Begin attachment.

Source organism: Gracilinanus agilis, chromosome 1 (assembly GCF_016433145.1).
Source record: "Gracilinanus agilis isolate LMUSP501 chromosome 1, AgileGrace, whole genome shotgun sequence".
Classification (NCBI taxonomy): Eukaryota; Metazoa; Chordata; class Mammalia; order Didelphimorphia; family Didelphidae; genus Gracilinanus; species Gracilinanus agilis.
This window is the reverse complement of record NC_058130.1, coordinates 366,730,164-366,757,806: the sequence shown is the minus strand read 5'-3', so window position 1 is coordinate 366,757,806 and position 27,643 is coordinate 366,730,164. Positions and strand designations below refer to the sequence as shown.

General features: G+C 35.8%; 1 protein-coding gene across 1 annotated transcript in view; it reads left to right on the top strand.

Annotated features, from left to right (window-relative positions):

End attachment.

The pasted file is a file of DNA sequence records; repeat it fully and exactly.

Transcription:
Source organism: Gracilinanus agilis, chromosome 1 (assembly GCF_016433145.1).
Source record: "Gracilinanus agilis isolate LMUSP501 chromosome 1, AgileGrace, whole genome shotgun sequence".
Classification (NCBI taxonomy): Eukaryota; Metazoa; Chordata; class Mammalia; order Didelphimorphia; family Didelphidae; genus Gracilinanus; species Gracilinanus agilis.
This window is the reverse complement of record NC_058130.1, coordinates 366,730,164-366,757,806: the sequence shown is the minus strand read 5'-3', so window position 1 is coordinate 366,757,806 and position 27,643 is coordinate 366,730,164. Positions and strand designations below refer to the sequence as shown.

General features: G+C 35.8%; 1 protein-coding gene across 1 annotated transcript in view; it reads left to right on the top strand.

Annotated features, from left to right (window-relative positions):